You told me the reason you wanted me to do it is that it would help younger women dentists or maybe young dentists in general. I like helping people even if I'm not that comfortable.

 

Howard:

Well everybody should be out of their comfort zone, every once in a while.

 

Sandra:

Yeah exactly.

 

Howard:

You're hell of a role model for young women dentist. We're in Phoenix and you fell love in Phoenix because you fell in love in Scottsdale, because you and your boyfriend, bike, you motorcycle and all that stuff. You're a big fan of MTS [inaudible 00:01:53] at the Scottsdale Center.

 

Sandra:

Yes, I love the Scottsdale Center.

 

Howard:

Why do you love the Scott ... would you have loved it if it had been the Phoenix center? See I always tease MTS because I love in Phoenix, that's where all the poor people live and all the rich people love in Scottsdale.

 

Sandra:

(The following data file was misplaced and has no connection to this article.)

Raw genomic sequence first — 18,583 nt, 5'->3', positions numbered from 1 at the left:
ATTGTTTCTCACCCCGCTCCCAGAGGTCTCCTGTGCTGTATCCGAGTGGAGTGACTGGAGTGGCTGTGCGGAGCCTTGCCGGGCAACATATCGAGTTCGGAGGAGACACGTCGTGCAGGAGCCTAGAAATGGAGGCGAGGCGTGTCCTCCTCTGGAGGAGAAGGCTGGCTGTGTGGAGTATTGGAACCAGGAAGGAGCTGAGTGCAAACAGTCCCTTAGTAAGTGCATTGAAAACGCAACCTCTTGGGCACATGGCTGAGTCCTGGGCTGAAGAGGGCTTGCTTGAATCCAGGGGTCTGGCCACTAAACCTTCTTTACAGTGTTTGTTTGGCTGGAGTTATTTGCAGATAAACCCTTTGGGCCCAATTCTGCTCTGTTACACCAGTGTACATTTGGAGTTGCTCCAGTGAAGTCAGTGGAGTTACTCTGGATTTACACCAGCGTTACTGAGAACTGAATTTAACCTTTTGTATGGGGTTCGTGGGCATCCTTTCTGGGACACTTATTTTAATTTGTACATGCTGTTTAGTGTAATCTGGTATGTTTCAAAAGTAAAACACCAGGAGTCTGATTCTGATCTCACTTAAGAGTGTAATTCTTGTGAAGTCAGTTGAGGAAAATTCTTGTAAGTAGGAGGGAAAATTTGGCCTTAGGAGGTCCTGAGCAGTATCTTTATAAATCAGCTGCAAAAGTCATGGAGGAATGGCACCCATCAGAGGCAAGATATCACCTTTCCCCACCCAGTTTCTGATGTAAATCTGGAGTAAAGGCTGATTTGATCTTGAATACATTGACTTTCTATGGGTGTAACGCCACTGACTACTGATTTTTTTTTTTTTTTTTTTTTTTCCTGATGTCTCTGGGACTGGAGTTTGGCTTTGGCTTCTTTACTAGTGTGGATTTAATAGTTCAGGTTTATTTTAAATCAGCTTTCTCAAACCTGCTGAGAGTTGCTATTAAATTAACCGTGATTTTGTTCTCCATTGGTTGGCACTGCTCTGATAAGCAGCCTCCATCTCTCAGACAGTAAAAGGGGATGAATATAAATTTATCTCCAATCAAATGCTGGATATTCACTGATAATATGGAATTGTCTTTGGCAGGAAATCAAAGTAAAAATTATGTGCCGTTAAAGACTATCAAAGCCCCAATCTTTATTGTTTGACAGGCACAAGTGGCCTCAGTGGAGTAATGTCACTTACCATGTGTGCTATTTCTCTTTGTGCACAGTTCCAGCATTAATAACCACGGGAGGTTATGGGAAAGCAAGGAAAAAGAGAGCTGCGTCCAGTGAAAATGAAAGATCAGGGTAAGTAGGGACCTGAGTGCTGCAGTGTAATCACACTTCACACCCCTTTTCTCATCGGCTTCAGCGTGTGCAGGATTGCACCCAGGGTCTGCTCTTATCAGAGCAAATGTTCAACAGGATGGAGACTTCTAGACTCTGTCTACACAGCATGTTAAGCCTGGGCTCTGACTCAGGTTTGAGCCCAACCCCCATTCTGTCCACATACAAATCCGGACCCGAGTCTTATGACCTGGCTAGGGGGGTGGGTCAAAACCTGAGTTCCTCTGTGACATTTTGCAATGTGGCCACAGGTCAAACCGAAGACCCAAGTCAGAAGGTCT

Well it is in Scottsdale and that's just how I happened upon it.

 

Howard:

The difference between Phoenix and Scottsdale, is if you live in Phoenix and own a Lexus, have a Lexus or Mercedes, it's pay for cash. If you go to Scottsdale, it's on a lease.

 

Sandra:

I lease my car too.

 

Howard:

Scottsdale's motto is “fake it till you make it.” Anyway, tell me why you love the Scottsdale Center? Is it just because MTS [inaudible 00:02:32] is so charismatic?

 

Sandra:

When you walk in, it's all of a sudden, "Wow." I think, that's how you want your dental practice to be too. Great first impression. I think the people they hire there are top notch people. They really seem to have a passion for dentistry. They're really good with people.

 

 

I think the best people teach there. Frank Spear, I was looking for the collision course and coincidentally it was Frank Spear who was teaching there. I signed for one course and it just blew me away. I just kept taking course after course after course over the years. My office practice was slow at the time. It was 2009, I think when the economy was ...

 

Howard: